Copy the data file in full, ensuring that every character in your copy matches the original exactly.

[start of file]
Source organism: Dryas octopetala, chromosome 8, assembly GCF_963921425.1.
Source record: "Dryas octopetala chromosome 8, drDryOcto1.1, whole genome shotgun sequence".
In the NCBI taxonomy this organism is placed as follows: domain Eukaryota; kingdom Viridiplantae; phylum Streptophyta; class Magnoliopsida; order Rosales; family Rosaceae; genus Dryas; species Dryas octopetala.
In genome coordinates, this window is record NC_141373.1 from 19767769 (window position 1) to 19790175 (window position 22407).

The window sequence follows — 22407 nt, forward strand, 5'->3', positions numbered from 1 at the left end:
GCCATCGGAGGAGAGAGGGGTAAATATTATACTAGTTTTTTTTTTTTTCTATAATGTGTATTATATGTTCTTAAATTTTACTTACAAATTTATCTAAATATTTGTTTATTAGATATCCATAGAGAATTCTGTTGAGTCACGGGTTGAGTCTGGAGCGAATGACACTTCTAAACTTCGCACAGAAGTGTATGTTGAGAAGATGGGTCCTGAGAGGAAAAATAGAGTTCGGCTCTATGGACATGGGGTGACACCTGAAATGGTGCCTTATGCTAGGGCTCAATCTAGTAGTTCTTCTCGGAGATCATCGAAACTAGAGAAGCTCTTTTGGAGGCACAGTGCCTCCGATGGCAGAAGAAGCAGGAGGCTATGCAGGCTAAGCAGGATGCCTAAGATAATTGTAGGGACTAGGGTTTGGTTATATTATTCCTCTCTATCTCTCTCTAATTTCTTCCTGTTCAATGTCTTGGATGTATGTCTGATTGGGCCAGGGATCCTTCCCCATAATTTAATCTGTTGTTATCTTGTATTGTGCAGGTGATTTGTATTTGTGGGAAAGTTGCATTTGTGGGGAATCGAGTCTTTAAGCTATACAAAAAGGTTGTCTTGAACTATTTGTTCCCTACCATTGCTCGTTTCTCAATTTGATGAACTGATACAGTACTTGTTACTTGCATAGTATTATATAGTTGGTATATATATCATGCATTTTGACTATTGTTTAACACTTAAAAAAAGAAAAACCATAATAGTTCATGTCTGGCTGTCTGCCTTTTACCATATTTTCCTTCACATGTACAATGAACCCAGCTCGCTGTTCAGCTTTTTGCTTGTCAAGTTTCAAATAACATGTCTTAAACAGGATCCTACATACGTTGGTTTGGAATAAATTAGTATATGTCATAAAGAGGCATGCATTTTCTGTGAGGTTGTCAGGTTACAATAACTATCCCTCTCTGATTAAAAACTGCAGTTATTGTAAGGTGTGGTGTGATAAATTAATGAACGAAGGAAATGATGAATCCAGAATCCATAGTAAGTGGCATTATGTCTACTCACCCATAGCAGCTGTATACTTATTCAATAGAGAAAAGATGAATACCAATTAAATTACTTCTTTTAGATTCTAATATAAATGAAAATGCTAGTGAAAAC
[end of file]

Source organism: Dryas octopetala, chromosome 8, assembly GCF_963921425.1.
Source record: "Dryas octopetala chromosome 8, drDryOcto1.1, whole genome shotgun sequence".
In the NCBI taxonomy this organism is placed as follows: domain Eukaryota; kingdom Viridiplantae; phylum Streptophyta; class Magnoliopsida; order Rosales; family Rosaceae; genus Dryas; species Dryas octopetala.
In genome coordinates, this window is record NC_141373.1 from 19767769 (window position 1) to 19790175 (window position 22407).

The window sequence follows — 22407 nt, forward strand, 5'->3', positions numbered from 1 at the left end:
GCCATCGGAGGAGAGAGGGGTAAATATTATACTAGTTTTTTTTTTTTTCTATAATGTGTATTATATGTTCTTAAATTTTACTTACAAATTTATCTAAATATTTGTTTATTAGATATCCATAGAGAATTCTGTTGAGTCACGGGTTGAGTCTGGAGCGAATGACACTTCTAAACTTCGCACAGAAGTGTATGTTGAGAAGATGGGTCCTGAGAGGAAAAATAGAGTTCGGCTCTATGGACATGGGGTGACACCTGAAATGGTGCCTTATGCTAGGGCTCAATCTAGTAGTTCTTCTCGGAGATCATCGAAACTAGAGAAGCTCTTTTGGAGGCACAGTGCCTCCGATGGCAGAAGAAGCAGGAGGCTATGCAGGCTAAGCAGGATGCCTAAGATAATTGTAGGGACTAGGGTTTGGTTATATTATTCCTCTCTATCTCTCTCTAATTTCTTCCTGTTCAATGTCTTGGATGTATGTCTGATTGGGCCAGGGATCCTTCCCCATAATTTAATCTGTTGTTATCTTGTATTGTGCAGGTGATTTGTATTTGTGGGAAAGTTGCATTTGTGGGGAATCGAGTCTTTAAGCTATACAAAAAGGTTGTCTTGAACTATTTGTTCCCTACCATTGCTCGTTTCTCAATTTGATGAACTGATACAGTACTTGTTACTTGCATAGTATTATATAGTTGGTATATATATCATGCATTTTGACTATTGTTTAACACTTAAAAAAAGAAAAACCATAATAGTTCATGTCTGGCTGTCTGCCTTTTACCATATTTTCCTTCACATGTACAATGAACCCAGCTCGCTGTTCAGCTTTTTGCTTGTCAAGTTTCAAATAACATGTCTTAAACAGGATCCTACATACGTTGGTTTGGAATAAATTAGTATATGTCATAAAGAGGCATGCATTTTCTGTGAGGTTGTCAGGTTACAATAACTATCCCTCTCTGATTAAAAACTGCAGTTATTGTAAGGTGTGGTGTGATAAATTAATGAACGAAGGAAATGATGAATCCAGAATCCATAGTAAGTGGCATTATGTCTACTCACCCATAGCAGCTGTATACTTATTCAATAGAGAAAAGATGAATACCAATTAAATTACTTCTTTTAGATTCTAATATAAATGAAAATGCTAGTGAAAAC